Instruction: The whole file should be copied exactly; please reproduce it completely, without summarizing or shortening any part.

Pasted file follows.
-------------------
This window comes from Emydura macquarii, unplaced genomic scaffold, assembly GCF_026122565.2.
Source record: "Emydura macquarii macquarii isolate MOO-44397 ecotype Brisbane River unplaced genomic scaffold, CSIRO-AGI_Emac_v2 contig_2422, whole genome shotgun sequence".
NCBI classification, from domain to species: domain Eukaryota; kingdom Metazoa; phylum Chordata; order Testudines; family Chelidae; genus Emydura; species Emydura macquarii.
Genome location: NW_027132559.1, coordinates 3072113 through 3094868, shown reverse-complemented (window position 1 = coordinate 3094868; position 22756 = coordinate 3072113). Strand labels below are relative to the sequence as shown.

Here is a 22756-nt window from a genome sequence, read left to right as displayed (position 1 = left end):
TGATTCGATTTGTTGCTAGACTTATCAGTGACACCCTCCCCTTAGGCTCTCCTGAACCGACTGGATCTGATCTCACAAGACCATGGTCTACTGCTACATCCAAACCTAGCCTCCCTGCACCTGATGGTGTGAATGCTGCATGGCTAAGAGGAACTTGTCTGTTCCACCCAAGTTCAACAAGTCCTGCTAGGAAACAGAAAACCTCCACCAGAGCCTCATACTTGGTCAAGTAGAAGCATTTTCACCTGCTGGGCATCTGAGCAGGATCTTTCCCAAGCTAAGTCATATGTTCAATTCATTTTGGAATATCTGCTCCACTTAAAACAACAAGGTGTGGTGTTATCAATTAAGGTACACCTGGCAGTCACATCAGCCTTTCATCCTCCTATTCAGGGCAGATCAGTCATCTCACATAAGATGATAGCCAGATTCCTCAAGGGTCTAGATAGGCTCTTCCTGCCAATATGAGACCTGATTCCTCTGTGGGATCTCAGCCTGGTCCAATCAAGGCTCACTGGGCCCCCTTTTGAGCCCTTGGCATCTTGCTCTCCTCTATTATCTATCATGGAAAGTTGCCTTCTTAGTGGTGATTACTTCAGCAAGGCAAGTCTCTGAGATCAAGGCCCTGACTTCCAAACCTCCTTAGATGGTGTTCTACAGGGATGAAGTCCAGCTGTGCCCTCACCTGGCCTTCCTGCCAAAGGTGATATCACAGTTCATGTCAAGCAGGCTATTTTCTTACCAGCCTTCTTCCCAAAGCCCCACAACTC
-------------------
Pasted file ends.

This window comes from Emydura macquarii, unplaced genomic scaffold, assembly GCF_026122565.2.
Source record: "Emydura macquarii macquarii isolate MOO-44397 ecotype Brisbane River unplaced genomic scaffold, CSIRO-AGI_Emac_v2 contig_2422, whole genome shotgun sequence".
NCBI classification, from domain to species: domain Eukaryota; kingdom Metazoa; phylum Chordata; order Testudines; family Chelidae; genus Emydura; species Emydura macquarii.
Genome location: NW_027132559.1, coordinates 3072113 through 3094868, shown reverse-complemented (window position 1 = coordinate 3094868; position 22756 = coordinate 3072113). Strand labels below are relative to the sequence as shown.

Here is a 22756-nt window from a genome sequence, read left to right as displayed (position 1 = left end):
TGATTCGATTTGTTGCTAGACTTATCAGTGACACCCTCCCCTTAGGCTCTCCTGAACCGACTGGATCTGATCTCACAAGACCATGGTCTACTGCTACATCCAAACCTAGCCTCCCTGCACCTGATGGTGTGAATGCTGCATGGCTAAGAGGAACTTGTCTGTTCCACCCAAGTTCAACAAGTCCTGCTAGGAAACAGAAAACCTCCACCAGAGCCTCATACTTGGTCAAGTAGAAGCATTTTCACCTGCTGGGCATCTGAGCAGGATCTTTCCCAAGCTAAGTCATATGTTCAATTCATTTTGGAATATCTGCTCCACTTAAAACAACAAGGTGTGGTGTTATCAATTAAGGTACACCTGGCAGTCACATCAGCCTTTCATCCTCCTATTCAGGGCAGATCAGTCATCTCACATAAGATGATAGCCAGATTCCTCAAGGGTCTAGATAGGCTCTTCCTGCCAATATGAGACCTGATTCCTCTGTGGGATCTCAGCCTGGTCCAATCAAGGCTCACTGGGCCCCCTTTTGAGCCCTTGGCATCTTGCTCTCCTCTATTATCTATCATGGAAAGTTGCCTTCTTAGTGGTGATTACTTCAGCAAGGCAAGTCTCTGAGATCAAGGCCCTGACTTCCAAACCTCCTTAGATGGTGTTCTACAGGGATGAAGTCCAGCTGTGCCCTCACCTGGCCTTCCTGCCAAAGGTGATATCACAGTTCATGTCAAGCAGGCTATTTTCTTACCAGCCTTCTTCCCAAAGCCCCACAACTC